3.  Time planning while sailing in Europe

It’s difficult to make plans when you’re constantly on the way, dependent on the weather. There are so many circumstances that can possibly delay you or reroute you, that you basically cannot control it. We made mistakes by planning too much ahead, making obligations far from our current position. Sometimes we failed, sometimes we could make it. All sailors know that being limited with the schedule and trying to sail according to it is tough. We didn’t leave our roster aligned job to build another schedule in our lives. That’s the lesson for the rest of our sailing life. Don’t make plans and obligations further than for the next two weeks and don’t push to fit an imaginary sailing schedule if you don’t have to.

4.  Orcas – serious issue for cruisers sailing in Europe

Some of you probably heard about orcas attacking boats in the area of Gibraltar and North, up to Biscay Bay. There will be a separate post about it, but dealing with this issue was a challenge. We had to organize some means to scare orcas away, implement special routing close to the shore, give up night sails, set more strict watches and monitor all orca alerts in the area. We were towing a special device transmitting ultrasound noises, which had to be deployed every single day. These things made our sailing slower, more tiring and less efficient. Crossing the Strait of Giblartar safe and sound was a huge relief for us.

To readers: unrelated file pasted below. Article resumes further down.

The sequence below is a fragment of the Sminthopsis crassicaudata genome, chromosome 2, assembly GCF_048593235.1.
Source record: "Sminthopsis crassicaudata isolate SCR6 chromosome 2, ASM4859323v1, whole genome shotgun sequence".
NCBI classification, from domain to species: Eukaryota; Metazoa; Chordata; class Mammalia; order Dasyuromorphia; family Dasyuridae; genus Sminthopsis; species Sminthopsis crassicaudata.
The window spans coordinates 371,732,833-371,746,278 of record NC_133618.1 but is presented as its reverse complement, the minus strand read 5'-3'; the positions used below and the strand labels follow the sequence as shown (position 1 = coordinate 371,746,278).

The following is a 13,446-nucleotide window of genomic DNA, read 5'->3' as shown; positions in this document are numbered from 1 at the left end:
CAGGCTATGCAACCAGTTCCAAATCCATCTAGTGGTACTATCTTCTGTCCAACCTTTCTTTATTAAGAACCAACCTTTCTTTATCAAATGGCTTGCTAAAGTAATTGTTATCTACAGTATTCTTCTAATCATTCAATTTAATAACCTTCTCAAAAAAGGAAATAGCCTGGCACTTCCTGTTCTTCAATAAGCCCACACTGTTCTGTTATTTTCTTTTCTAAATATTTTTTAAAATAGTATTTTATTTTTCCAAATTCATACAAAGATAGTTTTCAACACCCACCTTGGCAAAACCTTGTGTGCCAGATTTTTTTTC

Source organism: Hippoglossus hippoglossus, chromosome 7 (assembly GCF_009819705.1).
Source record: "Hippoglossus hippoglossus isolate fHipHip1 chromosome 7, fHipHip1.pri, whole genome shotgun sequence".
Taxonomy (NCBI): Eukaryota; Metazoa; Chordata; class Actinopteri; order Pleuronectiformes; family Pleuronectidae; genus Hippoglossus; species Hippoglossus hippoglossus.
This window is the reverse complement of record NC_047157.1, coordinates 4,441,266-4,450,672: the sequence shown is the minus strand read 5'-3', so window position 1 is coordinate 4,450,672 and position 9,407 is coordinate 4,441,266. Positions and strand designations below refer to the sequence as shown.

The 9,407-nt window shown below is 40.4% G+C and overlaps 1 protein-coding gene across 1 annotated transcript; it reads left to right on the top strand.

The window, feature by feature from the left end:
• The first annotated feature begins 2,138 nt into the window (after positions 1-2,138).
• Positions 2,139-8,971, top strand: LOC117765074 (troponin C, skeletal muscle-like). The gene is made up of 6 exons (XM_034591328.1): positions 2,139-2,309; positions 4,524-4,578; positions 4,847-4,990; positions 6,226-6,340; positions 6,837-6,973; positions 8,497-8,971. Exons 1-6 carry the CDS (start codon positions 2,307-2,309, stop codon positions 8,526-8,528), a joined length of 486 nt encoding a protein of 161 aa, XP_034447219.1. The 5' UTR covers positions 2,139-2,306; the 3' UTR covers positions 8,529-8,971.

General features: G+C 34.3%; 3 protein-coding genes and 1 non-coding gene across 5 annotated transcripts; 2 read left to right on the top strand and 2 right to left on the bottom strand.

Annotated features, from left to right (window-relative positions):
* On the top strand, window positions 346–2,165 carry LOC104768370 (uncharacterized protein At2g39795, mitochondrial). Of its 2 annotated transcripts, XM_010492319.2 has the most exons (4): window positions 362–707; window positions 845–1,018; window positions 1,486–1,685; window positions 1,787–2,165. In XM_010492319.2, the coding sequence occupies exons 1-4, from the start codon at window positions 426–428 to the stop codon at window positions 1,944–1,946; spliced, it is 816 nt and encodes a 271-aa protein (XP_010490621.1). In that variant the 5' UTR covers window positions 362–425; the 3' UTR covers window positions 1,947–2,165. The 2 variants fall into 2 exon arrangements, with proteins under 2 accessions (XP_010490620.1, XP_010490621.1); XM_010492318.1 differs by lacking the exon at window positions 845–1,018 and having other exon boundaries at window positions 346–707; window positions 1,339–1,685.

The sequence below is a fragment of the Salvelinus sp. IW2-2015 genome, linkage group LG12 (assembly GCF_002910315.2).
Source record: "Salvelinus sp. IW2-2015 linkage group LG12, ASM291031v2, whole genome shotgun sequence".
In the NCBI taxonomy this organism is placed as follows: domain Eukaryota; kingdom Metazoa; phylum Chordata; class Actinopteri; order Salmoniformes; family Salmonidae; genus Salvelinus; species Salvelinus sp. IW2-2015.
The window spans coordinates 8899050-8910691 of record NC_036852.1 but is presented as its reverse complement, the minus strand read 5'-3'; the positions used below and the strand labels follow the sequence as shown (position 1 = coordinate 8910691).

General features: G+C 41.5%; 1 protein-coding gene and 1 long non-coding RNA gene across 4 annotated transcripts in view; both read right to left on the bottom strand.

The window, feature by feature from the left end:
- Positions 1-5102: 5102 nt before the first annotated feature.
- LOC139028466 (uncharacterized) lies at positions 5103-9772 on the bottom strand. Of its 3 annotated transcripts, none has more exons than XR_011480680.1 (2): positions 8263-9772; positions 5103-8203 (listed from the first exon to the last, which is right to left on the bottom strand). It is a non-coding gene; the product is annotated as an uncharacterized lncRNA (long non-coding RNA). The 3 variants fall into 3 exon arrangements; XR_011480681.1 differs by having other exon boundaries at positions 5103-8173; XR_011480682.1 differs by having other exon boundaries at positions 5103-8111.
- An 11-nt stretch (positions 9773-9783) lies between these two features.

5.  Medical case

Not everything went according to plan. Late September in Syracuse, Sicily, Tom started to feel the pain in his stomach. We quickly realized that it could be an appendix and taking advantage of being close to the city, we went to the hospital. We were right and the same day a medical procedure was carried to remove it. Recovery process under the Sicilian sun was quick, so 20 days later we set sail to Greece! Although being sick is not what you want during your trip, we both agreed that it happened in the perfect spot, with a good hospital nearby and safe anchorage. More about this situation and our tips on how to deal with medical emergencies during travel soon!


What surprised us in the first year living on a sailboat?

1.  More normal life than expected

Many people think that living on a sailboat is like permanently camping, with lack of space, lack of good quality food, utensils and coziness of a house. It is completely not true, at least in our case. As you can read in our post “What boat to buy”, there is a right boat for every task. When you decide to live full-time on a sailboat, living space is an important factor to consider. Living full-time on a racing boat or expedition yacht can be a struggle but we’ve chosen the right boat which became our cozy home. Well equipped, carrying everything that we need and probably more. We are able to cook good quality meals almost all the time and apparently, we don’t eat dried food at all! Our kitchen is the best equipped kitchen we’ve had in our life! I was also ready to reduce the amount of clothes I have, but I didn’t have to! It’s more normal than you would think and what we’ve expected as well.